Grabbing the Throttle; Tool Time; Attachment Security; and more
Grab the Throttle
I must say that Keith Ward’s editorial in the January issue, “Grab the
Throttle,” hits home with me. I was always told that if you want something,
you have to go get it, because no one is going to give you anything! Here’s
an example: Working as a heavy equipment operator for over 20 years, I
wanted to do something different and provide a better living for my family.
I started taking night classes to get an MCSE in Windows NT 4.0. Many
of the other students were head and shoulders better than I was at this
stuff. I decided that if I wanted to get better at computers, I needed
to be doing it eight hours a day and not just eight hours a week. I took
an almost-$5 per hour paycut and started working as a support tech. After
a year, the company saw my commitment, and I was offered a training position
and a chance to launch Windows XP. I’m currently an MCSE and MCSA in Windows
2000 and working at a help desk. I still have dreams of being a network
administrator. If you aren’t qualified, how do you get qualified? You
have to be willing to grab the throttle!
—Jeff Wallen, via online
I have a private pilot’s license, too. Nothing is better than buzzing
the “padi fields” and coconut trees! My initial PPL was on a Cessna 172,
and I loved every minute of it. Anyway, I think this new “Take Control”
technique in the magazine is to help one improve, be more responsible,
more alert, look at all options and always choose the best one. Everybody
wants to move up, and here we’re being shown how. We all start as tech
support or on a help desk and want to move to administrator, engineer
or architect/consultant. So this new concept—and the articles—might help.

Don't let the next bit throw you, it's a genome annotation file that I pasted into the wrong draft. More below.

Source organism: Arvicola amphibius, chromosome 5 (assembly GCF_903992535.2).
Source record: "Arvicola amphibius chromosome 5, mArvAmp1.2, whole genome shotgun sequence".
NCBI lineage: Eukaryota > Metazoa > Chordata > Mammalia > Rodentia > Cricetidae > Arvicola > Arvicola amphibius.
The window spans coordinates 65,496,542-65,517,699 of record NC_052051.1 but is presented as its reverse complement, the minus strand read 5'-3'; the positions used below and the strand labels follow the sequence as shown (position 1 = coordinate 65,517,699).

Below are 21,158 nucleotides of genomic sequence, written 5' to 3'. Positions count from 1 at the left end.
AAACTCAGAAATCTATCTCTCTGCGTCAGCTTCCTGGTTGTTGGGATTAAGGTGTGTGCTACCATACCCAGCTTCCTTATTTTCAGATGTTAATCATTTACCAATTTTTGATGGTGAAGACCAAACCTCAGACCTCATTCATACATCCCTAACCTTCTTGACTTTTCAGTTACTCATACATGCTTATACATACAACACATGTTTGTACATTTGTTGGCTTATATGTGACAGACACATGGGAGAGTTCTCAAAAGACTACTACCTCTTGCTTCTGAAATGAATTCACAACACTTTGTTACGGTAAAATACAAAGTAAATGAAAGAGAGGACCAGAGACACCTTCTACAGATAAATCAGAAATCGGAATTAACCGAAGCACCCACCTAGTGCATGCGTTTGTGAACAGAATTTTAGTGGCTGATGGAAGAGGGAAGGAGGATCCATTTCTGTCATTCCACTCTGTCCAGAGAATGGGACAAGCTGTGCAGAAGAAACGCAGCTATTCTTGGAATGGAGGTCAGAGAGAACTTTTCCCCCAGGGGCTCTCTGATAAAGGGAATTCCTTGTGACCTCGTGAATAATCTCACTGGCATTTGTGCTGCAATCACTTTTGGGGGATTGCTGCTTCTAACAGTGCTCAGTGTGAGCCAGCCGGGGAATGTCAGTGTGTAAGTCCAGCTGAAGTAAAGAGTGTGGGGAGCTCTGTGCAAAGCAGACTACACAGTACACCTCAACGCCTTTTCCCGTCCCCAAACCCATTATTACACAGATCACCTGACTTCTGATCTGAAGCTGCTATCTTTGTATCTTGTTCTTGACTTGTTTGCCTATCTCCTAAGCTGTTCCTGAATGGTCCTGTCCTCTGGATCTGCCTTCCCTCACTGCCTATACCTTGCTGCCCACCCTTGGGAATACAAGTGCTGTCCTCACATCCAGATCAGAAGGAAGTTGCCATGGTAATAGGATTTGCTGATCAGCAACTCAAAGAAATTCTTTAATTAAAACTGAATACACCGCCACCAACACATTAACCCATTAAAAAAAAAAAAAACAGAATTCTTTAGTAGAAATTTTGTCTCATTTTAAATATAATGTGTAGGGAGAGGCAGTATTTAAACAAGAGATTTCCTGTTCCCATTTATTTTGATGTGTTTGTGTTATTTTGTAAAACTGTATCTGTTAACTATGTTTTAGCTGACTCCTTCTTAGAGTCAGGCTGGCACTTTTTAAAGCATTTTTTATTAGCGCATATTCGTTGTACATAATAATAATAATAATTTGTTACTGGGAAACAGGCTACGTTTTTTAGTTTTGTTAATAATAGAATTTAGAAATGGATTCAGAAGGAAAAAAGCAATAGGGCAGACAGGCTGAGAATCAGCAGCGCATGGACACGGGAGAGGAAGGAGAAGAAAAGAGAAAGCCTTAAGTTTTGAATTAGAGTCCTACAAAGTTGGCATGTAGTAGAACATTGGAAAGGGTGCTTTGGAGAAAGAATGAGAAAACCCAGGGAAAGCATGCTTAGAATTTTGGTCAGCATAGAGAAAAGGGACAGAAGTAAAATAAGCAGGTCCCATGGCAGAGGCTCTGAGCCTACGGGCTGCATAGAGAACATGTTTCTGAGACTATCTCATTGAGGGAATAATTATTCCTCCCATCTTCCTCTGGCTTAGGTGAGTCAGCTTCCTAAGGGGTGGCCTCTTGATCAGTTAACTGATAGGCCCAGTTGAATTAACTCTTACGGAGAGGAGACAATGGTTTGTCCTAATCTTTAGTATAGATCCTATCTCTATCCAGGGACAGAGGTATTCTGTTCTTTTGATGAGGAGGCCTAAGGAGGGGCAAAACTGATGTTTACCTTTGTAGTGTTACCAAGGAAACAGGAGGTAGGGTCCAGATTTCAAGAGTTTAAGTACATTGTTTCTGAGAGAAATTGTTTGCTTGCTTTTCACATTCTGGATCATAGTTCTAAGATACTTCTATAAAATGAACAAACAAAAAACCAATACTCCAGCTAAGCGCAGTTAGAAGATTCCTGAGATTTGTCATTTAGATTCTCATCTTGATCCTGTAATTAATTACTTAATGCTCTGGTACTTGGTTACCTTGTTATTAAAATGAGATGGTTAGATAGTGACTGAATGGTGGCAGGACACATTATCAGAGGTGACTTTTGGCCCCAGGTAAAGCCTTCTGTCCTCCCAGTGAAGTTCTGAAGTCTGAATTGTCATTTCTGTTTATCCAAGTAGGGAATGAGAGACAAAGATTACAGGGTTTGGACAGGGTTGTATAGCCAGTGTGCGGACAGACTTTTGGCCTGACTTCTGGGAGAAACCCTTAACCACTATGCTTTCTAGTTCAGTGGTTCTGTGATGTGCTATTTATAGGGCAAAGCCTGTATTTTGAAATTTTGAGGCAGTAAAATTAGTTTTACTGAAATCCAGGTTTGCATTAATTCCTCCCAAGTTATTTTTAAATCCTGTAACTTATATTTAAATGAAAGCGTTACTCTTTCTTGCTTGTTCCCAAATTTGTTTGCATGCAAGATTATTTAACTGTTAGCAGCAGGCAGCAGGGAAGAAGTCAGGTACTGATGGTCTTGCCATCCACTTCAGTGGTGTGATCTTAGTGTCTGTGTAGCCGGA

Of course, there’s a lot of other stuff one needs to do before taking
the big leap (such as specializing in a specific field, like security).
—Gill, via online
Singapore, Southeast Asia
I’m just beginning to look into auditing and policy management tools.
I’ve heard of FAZAM, but are there other tools I should look at?
We’ve done a lot of work with both policy and auditing tools. In
fact, we recently wrote a review of multiple policy and auditing tools,
“12 Mighty Labors of Active Directory Management,” in the September 2003
issue. We also describe in-depth how you can perform these 12 mighty labors
without commercial tools (online at: http://mcpmag.com/Features/article.asp?EditorialsID=361).
Both articles will give you a better idea of what you need to do to manage
an Active Directory.
As far as Fazam is concerned, it’s now integrated with NetIQ’s Security
Administration Suite, which provides much more functionality than Fazam
alone. You can also start by using the Microsoft Group Policy Management
Console. The GPMC is free at www.microsoft. com/downloads and provides
great support for Group Policy Management in AD.
Active Administrator from Small Wonders Software/ScriptLogic is also
a useful tool in the arena of audit and policy management. It wasn’t included
in our original review, but we think it bears a closer look if you want
a commercial tool, because it seems to address both of your areas of concern.
It depends on the size of your network or the number of users and
systems you need to manage, but our advice is this: Take a look at the
GPMC first. It’s free and may well do most of what you need. If that doesn’t
do it, move on to Active Administrator and/or Fazam.
—Nelson and Danielle Ruest
If someone sends an e-mail attachment such as a text file using Yahoo
e-mail, what are the security risks? Where is encryption initiated? If
the file had been initiated from and received by machines with Windows
XP, Outlook 2000 or later, and Internet Explorer 6.0 with all the latest
service packs, does the attachment get encrypted? What is a good operating
procedure for security of e-mail attachments?
—Wayne Henegar, MCP
Mt. Carmel, Illinois
By default, attachments aren’t ever encrypted, and most free e-mail
Services, like Yahoo, don’t handle S/MIME, which is required for encryption.
At best, you could ZIP and encrypt a file at the sender, in which case,
it would remain encrypted until decrypted on the destination machine.
But, you’re not sending a text file attachment at that point.
If you’re using Yahoo, the only way to ensure nobody can eavesdrop
is to encrypt the file—using something like WinZIP or Windows XP’s own
built-in compressed folders feature—on the sending machine, and then have
the recipient decrypt it. You’ll need to provide the recipient with the
ZIP file’s password to do so. Then everything in the ZIP will be encrypted
through the entire process, even when sitting in Yahoo.
At best, what Yahoo does is employ SSL/TLS to encrypt the connection
between your browser and the Yahoo servers. That means the data is encrypted